Writing Life: Good things are happening.  Even if my kids were home yesterday on a mid-April snow day. 🙂

Happy Friday!  Make it a good one.

– Shelley

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What is Friday Fare? As a recap, on Fridays I post link love to the various bits of arcane shiz I discover on the Interwebs.  I liken it to a glimpse into my mind, but without the 80s song lyrics or mental cobwebs.

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Friday Fare: 4/5/19

I didn’t *mean* to take a month off from blogging, but it happened – so I’m glad to be back and glad to share some links with you.

In no particular order, a couple author friends of mine recently release books.  I cannot wait to read Meg Hafdahl‘s “Daughters of Darkness” and K. Bird Lincoln‘s “Last Dream of Her Mortal Soul.”

This obituary won the Internet.

I am obsessed with reading up on the daily routines of creative types.  This piece about the daily rituals of artists like Joan Didion and Patti Smith did not disappoint.

I’m fairly obsessed with the Instagram feed and blog for Shutterbean.  I also recently made this recipe for Creamy Sausage Mushroom Pasta and it’s a winner.

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Listening: Spotify has been my go-to lately for streaming music.  And I was thrilled to find the 90s Pop Rock Essentials playlist.  Good. Times.

Reading: I had the opportunity to go the Murder & Mayhem in Chicago at the end of March and came home with more for my TBR pile:

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Oh #murderandmayhemchicago …you get me.

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Otherwise, I’m reading Layne Fargo’s “Temper” and April Henry’s “Blood Will Tell.”  I also finally finished Gillian Flynn’s “Sharp Objects” and whoa … that was amazing.  If you’re interested in what I’m reading, read, etc., you can follow me on Goodreads.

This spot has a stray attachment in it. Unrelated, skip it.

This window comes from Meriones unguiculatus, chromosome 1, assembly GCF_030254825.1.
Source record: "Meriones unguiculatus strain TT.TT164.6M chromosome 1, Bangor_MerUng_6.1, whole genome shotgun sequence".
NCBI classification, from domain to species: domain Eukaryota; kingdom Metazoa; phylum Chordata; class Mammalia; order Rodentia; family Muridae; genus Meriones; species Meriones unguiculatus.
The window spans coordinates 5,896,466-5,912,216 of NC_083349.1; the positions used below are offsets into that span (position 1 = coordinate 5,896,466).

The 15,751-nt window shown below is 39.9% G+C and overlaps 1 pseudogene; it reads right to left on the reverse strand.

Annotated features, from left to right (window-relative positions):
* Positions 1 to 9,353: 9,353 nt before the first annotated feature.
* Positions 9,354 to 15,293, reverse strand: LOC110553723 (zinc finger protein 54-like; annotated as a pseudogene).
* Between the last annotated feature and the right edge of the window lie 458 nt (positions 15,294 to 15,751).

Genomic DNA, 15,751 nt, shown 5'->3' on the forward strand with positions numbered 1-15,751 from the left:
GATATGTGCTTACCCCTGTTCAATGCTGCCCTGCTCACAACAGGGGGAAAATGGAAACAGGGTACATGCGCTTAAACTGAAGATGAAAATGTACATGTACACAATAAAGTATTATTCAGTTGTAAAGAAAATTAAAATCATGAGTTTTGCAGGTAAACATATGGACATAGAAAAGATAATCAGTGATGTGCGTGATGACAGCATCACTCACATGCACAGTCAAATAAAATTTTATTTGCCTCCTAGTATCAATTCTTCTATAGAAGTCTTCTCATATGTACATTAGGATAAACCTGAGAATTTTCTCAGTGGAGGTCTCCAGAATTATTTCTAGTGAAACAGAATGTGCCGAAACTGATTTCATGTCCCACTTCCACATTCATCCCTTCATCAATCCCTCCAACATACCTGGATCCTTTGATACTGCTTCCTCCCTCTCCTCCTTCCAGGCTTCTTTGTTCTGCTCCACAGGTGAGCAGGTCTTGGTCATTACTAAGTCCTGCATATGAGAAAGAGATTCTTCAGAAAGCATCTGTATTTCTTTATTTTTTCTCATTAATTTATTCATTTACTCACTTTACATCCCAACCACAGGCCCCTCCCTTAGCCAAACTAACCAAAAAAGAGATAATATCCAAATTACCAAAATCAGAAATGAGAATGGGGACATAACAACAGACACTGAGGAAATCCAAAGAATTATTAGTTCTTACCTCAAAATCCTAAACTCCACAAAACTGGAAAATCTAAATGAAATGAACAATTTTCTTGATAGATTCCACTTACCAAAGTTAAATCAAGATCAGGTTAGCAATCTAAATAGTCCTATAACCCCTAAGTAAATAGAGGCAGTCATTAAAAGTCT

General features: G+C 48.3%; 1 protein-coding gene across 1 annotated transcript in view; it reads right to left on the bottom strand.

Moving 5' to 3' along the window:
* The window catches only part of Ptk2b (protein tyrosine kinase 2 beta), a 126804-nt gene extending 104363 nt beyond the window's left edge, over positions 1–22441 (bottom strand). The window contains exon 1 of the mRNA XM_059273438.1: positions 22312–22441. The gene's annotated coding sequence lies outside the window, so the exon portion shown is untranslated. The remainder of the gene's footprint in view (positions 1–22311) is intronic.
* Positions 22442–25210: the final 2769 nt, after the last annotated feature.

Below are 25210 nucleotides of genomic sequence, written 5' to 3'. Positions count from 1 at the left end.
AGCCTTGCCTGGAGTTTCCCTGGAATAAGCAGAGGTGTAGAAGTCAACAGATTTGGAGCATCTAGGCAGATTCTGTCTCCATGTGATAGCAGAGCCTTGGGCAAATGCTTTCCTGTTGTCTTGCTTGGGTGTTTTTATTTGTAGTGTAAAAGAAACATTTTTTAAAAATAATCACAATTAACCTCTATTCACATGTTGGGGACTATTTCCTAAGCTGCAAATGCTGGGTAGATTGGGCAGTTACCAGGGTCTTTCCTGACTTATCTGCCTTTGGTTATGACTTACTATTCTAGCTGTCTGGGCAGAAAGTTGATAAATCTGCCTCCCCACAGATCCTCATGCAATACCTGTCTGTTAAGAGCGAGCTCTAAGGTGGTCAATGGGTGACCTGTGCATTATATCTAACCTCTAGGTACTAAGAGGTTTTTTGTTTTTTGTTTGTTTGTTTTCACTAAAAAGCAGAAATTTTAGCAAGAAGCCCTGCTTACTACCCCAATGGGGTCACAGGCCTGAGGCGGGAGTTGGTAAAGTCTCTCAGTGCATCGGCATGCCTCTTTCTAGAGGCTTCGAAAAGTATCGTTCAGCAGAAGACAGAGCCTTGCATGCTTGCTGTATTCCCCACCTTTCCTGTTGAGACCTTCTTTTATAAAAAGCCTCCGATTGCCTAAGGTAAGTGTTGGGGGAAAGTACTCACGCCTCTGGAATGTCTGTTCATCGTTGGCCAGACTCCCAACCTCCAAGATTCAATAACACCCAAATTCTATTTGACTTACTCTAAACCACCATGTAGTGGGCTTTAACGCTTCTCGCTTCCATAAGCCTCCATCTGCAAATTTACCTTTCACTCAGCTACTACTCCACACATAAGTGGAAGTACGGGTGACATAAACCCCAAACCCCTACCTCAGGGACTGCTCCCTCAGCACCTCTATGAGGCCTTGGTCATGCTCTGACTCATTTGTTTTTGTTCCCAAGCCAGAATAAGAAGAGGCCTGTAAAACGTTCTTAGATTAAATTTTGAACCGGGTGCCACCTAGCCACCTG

Writing Life: Very good.  Great progress on a project I’m working on with some friends and steady progress on Dragonfly.

Happy springtime friends!

– Shelley

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What is Friday Fare? As a recap, on Fridays I post link love to the various bits of arcane shiz I discover on the Interwebs.  I liken it to a glimpse into my mind, but without the 80s song lyrics or mental cobwebs.

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Monday Mayhem: 2/25/19

I’m sending you a note from the frozen tundra of MinneSNOWta.  My neck of the woods got hit with a blizzard on Saturday night heading into Sunday, which means that school is cancelled for the day.  #sendwine (This is after Presidents Day last Monday and a snow day on Wednesday. I don’t know if my kids actually remember what school is?  My state has broken a record for the most snowfall in February and man … I am fairly done with all of this white shiz.)

Incidentally, snow days mean excuses to bake.  I made this banana bread (Shutterbean is the curator of one of my favorite Instagram feeds) and this baked oatmeal dish.  I am almost out of beer, but the baked carbs keep flowing.

I am in love with Billy Porter.  That is all:

Thursday marked my cousin‘s 39th birthday.  I miss him every day, which is admittedly weird considering that we only talked at the holidays.  And even then, those conversations were largely one-sided with me doing all the talking.  (My cousin was a man of few words.  And a shit-eating grin.  God, I miss that kid.)

Incidentally, Peter Tork died on my cousin’s birthday.  His Minnesota connection is a fascinating one.

This was an interesting piece about how one writer used to write pre-computer / Internet days.  And even though I can only relate to a fraction of it, I remembered my first electronic typewriter.

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Listening: A couple Friday nights ago, I was freezing my ass off outside of First Avenue in downtown Minneapolis, waiting for this band.  I’m fairly in love with Andrew Marlin’s voice and it was well worth the extra hour I spent outside in the cold, hanging out with some random guy named Paul, and finding an actual stool to sit on versus having my 40-year-old self jostling for room down in the floor area of First Ave.